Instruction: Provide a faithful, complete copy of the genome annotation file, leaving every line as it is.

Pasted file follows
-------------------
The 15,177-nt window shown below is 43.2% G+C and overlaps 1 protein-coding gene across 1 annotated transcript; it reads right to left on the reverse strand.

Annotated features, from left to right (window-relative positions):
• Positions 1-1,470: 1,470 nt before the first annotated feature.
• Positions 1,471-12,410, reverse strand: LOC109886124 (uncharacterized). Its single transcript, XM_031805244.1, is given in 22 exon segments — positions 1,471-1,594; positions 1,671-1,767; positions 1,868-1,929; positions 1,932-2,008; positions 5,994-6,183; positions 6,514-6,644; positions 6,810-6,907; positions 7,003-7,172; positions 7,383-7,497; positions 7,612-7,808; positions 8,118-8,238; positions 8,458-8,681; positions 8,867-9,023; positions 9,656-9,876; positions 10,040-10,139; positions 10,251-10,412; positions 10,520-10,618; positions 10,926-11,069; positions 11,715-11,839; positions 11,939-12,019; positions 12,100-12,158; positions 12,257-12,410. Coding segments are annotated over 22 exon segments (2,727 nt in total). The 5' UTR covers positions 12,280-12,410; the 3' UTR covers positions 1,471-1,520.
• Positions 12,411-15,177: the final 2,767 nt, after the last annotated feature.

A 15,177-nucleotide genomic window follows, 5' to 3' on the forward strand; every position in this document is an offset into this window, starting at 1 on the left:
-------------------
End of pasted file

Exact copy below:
The 15,177-nt window shown below is 43.2% G+C and overlaps 1 protein-coding gene across 1 annotated transcript; it reads right to left on the reverse strand.

Annotated features, from left to right (window-relative positions):
• Positions 1-1,470: 1,470 nt before the first annotated feature.
• Positions 1,471-12,410, reverse strand: LOC109886124 (uncharacterized). Its single transcript, XM_031805244.1, is given in 22 exon segments — positions 1,471-1,594; positions 1,671-1,767; positions 1,868-1,929; positions 1,932-2,008; positions 5,994-6,183; positions 6,514-6,644; positions 6,810-6,907; positions 7,003-7,172; positions 7,383-7,497; positions 7,612-7,808; positions 8,118-8,238; positions 8,458-8,681; positions 8,867-9,023; positions 9,656-9,876; positions 10,040-10,139; positions 10,251-10,412; positions 10,520-10,618; positions 10,926-11,069; positions 11,715-11,839; positions 11,939-12,019; positions 12,100-12,158; positions 12,257-12,410. Coding segments are annotated over 22 exon segments (2,727 nt in total). The 5' UTR covers positions 12,280-12,410; the 3' UTR covers positions 1,471-1,520.
• Positions 12,411-15,177: the final 2,767 nt, after the last annotated feature.

A 15,177-nucleotide genomic window follows, 5' to 3' on the forward strand; every position in this document is an offset into this window, starting at 1 on the left: